National Lighthouse Day

National Lighthouse Day

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National Lighthouse Day

August 7th commemorates the day in 1789 when our country’s first Congress created the U.S. Lighthouse Service. Signed into law by President George Washington, the Act authorized the federal government to build and maintain lighthouses and aids to navigation at all ports and harbors. This year on August 7th and the preceding weekend, celebrations of National Lighthouse Day will take place all along the Southeast Coast, which has some of the nation’s most interesting lighthouses. At 208 feet, Cape Hatteras Light, on Hatteras Island in the Outer Banks, is the tallest brick lighthouse in the country and ranks as the 29th tallest in the world. Bald Head Light, North Carolina’s oldest-standing lighthouse on Bald Head Island, celebrates its 200th anniversary of guiding seamen safely around Frying Pan Shoals and across the bar of the Cape Fear River.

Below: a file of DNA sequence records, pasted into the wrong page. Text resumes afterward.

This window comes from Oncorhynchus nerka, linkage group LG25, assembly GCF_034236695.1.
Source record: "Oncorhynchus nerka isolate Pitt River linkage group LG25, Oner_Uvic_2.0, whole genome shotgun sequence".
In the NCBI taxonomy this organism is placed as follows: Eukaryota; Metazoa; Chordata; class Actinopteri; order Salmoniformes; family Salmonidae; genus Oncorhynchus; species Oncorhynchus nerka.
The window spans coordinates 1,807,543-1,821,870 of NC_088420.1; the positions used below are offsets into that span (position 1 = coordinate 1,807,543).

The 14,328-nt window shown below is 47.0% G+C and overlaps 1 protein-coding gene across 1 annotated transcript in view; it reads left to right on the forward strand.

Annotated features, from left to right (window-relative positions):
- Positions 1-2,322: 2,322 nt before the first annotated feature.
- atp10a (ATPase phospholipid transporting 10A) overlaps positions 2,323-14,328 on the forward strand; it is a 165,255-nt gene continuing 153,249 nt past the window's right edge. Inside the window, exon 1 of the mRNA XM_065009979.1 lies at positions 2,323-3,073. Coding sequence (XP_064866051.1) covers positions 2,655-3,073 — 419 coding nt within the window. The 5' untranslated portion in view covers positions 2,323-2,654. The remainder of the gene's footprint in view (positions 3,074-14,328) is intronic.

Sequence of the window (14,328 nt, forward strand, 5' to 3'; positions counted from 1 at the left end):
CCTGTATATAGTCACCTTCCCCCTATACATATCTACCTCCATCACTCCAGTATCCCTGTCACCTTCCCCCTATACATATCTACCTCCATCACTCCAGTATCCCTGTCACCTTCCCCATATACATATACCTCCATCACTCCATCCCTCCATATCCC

When first lit with a 28 million candlepower optic, Charleston Light on Sullivan’s Island, South Carolina, was the second-most powerful lighthouse in the Western Hemisphere. Mariners actually complained it was too bright, so it was reduced to 1.2 million candlepower. Charleston Light can be seen from a distance of 26 miles. St. Simons Island Light on St. Simons Island, Georgia, is still a functioning aid to navigation and is the only lighthouse reputed to be haunted by a former lighthouse keeper.

St. Augustine Light, on Anastasia Island, Florida, stands on the grounds of the oldest navigational beacon in North America, dating back to 1589. Ponce de Leon Light, at 175 feet, is the tallest lighthouse in Florida. And Cape Florida Light is the oldest-tanding structure in Miami-Dade County. Most lighthouses in this country are now under the care of nonprofi t or volunteer groups that maintain the grounds and structures, so everyone can learn about the major role lighthouses play in the commerce and defense of our nation. Many of the lighthouses listed above have special activities planned for the weekend of August 5-6. Your attendance provides the support needed to protect this important part of our nautical history. Learn more about National Lighthouse Day from the American Lighthouse Foundation at lighthousefoundation.org/national-lighthouse-day/.

 

By Bob Arrington, Southern Boating August 2017

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